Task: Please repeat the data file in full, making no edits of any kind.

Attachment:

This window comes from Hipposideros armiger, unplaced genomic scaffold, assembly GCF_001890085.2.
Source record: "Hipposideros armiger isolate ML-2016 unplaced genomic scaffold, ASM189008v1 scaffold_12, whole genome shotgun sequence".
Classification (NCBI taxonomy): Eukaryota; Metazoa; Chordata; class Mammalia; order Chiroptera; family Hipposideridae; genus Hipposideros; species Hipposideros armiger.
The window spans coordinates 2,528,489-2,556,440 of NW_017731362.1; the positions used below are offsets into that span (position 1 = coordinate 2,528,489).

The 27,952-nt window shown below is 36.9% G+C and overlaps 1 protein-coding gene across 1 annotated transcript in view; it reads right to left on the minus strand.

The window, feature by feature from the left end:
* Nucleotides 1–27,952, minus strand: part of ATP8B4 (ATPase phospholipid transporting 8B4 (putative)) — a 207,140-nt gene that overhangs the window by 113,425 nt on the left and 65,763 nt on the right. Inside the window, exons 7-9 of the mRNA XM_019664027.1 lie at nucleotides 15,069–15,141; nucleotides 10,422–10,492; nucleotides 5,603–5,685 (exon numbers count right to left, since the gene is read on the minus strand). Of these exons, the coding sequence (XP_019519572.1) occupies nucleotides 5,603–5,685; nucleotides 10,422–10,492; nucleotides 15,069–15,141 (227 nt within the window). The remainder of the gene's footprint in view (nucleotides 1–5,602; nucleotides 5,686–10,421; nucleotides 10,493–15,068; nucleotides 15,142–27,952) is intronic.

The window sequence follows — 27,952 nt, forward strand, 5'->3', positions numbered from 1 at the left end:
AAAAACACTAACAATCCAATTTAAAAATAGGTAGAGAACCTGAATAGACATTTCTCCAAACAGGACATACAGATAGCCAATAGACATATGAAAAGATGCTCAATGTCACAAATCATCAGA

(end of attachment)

This window comes from Hipposideros armiger, unplaced genomic scaffold, assembly GCF_001890085.2.
Source record: "Hipposideros armiger isolate ML-2016 unplaced genomic scaffold, ASM189008v1 scaffold_12, whole genome shotgun sequence".
Classification (NCBI taxonomy): Eukaryota; Metazoa; Chordata; class Mammalia; order Chiroptera; family Hipposideridae; genus Hipposideros; species Hipposideros armiger.
The window spans coordinates 2,528,489-2,556,440 of NW_017731362.1; the positions used below are offsets into that span (position 1 = coordinate 2,528,489).

The 27,952-nt window shown below is 36.9% G+C and overlaps 1 protein-coding gene across 1 annotated transcript in view; it reads right to left on the minus strand.

The window, feature by feature from the left end:
* Nucleotides 1–27,952, minus strand: part of ATP8B4 (ATPase phospholipid transporting 8B4 (putative)) — a 207,140-nt gene that overhangs the window by 113,425 nt on the left and 65,763 nt on the right. Inside the window, exons 7-9 of the mRNA XM_019664027.1 lie at nucleotides 15,069–15,141; nucleotides 10,422–10,492; nucleotides 5,603–5,685 (exon numbers count right to left, since the gene is read on the minus strand). Of these exons, the coding sequence (XP_019519572.1) occupies nucleotides 5,603–5,685; nucleotides 10,422–10,492; nucleotides 15,069–15,141 (227 nt within the window). The remainder of the gene's footprint in view (nucleotides 1–5,602; nucleotides 5,686–10,421; nucleotides 10,493–15,068; nucleotides 15,142–27,952) is intronic.

The window sequence follows — 27,952 nt, forward strand, 5'->3', positions numbered from 1 at the left end:
AAAAACACTAACAATCCAATTTAAAAATAGGTAGAGAACCTGAATAGACATTTCTCCAAACAGGACATACAGATAGCCAATAGACATATGAAAAGATGCTCAATGTCACAAATCATCAGA